Organic Food -- Is 'Natural' Worth the Extra Cost?

12 organic foods that are worth the expense -- and 12 that probably aren't.

From the WebMD Archives

Once upon a time, organic food was available only at health food stores, marketed to "tree-hugging" consumers willing to pay extra for "natural," environmentally friendly foods. Today, organic foods are undeniably mainstream. Not only can they be found at most every neighborhood grocer, but even giants like Wal-Mart are getting into the act.

People who buy organic are seeking assurance that food production is gentle to the earth, and/or looking for safer, purer, more natural foods. But are organic foods really worth the added expense?

"If you can afford them, buy them," recommends New York University professor Marion Nestle, PhD, MPH. "It really is a personal choice but how can anyone think substances, such as pesticides, capable of killing insects, can be good for you?"

But American Dietetic Association spokeswoman Keecha Harris, DrPH, says, "There is no evidence that organic foods are superior over traditional foods."

Food does not have to be organic to be safe and environmentally friendly, she says. She recommends focusing on eating food grown close to where you live. She notes that some organic foods come from multinational companies and have been trucked across the country.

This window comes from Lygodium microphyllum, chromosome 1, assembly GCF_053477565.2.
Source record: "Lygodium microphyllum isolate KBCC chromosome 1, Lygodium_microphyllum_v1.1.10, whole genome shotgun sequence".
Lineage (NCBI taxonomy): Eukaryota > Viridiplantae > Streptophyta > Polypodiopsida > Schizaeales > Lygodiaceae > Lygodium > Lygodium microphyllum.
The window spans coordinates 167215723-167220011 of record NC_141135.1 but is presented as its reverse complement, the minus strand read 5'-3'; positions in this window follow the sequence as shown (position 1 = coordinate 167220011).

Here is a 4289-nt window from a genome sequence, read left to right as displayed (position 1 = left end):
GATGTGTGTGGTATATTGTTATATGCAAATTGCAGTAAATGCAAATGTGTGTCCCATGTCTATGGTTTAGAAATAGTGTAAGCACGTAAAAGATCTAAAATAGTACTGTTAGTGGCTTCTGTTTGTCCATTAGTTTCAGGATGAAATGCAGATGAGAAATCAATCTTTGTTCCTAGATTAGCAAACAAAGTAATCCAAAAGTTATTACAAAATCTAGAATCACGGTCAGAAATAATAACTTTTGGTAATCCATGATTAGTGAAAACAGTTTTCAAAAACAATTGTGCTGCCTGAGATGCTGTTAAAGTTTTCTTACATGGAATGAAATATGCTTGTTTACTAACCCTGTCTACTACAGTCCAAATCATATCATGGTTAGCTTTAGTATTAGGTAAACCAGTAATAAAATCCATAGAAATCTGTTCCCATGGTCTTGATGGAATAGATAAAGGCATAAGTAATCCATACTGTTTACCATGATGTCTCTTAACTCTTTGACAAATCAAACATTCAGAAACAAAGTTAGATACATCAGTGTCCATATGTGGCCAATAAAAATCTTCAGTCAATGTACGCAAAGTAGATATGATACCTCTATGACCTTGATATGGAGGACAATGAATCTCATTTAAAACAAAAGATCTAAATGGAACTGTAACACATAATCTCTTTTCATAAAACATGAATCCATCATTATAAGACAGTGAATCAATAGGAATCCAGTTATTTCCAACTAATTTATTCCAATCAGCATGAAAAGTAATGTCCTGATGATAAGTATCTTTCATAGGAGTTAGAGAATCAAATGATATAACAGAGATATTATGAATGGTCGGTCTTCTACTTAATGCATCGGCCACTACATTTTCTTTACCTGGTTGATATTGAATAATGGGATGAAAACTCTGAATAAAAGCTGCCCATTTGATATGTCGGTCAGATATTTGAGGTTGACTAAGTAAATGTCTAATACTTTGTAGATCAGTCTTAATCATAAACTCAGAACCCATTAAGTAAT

"They may be organic, but the ... environmental footprint includes lots of petrochemicals used in transportation, whereas if you buy produce from your local farmers market, it may not be organic but it is farm-fresh and less impactful on the environment," says Harris

One thing the experts agree on: Regardless of whether you choose locally grown, organic, or conventional foods, the important thing is to eat plenty of fruits and vegetables. The health benefits of such a diet far outweigh any potential risks from pesticide exposure.

What Makes a Food 'Organic'?

Don't confuse terms such as "free-range," hormone free" or "natural" with organic. These food labeling terms are not regulated by law.

The U.S. Department of Agriculture (USDA) has created an organic seal. Foods bearing it are required to be grown, harvested, and processed according to national standards that include restrictions on amounts and residues of pesticides, hormones, and antibiotics.

According to the Environmental Protection Agency (EPA), "organic" foods cannot be treated with any synthetic pesticides, sewage sludge, bioengineering, or ionizing radiation. They may use pesticides derived from a natural source.

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When buying organic, look for the following regulated terms on food labels:

  • Food labeled "100% organic" has no synthetic ingredients and can legally use the USDA organic seal.
  • Food labeled "organic" has a minimum of 95% organic ingredients. It is eligible to use the USDA organic seal.
  • Food labeled "made with organic ingredients" must contain at least 70% organic ingredients. It is not eligible for the USDA seal.
  • Meat, eggs, poultry, and dairy labeled "organic" must come from animals that have never received antibiotics or growth hormones. "It is almost impossible to get organic meat," Nestle notes.

It should be noted the USDA has yet to set standards for organic seafood or cosmetics. Most cosmetics are blends, including ingredients that may or may not be organic.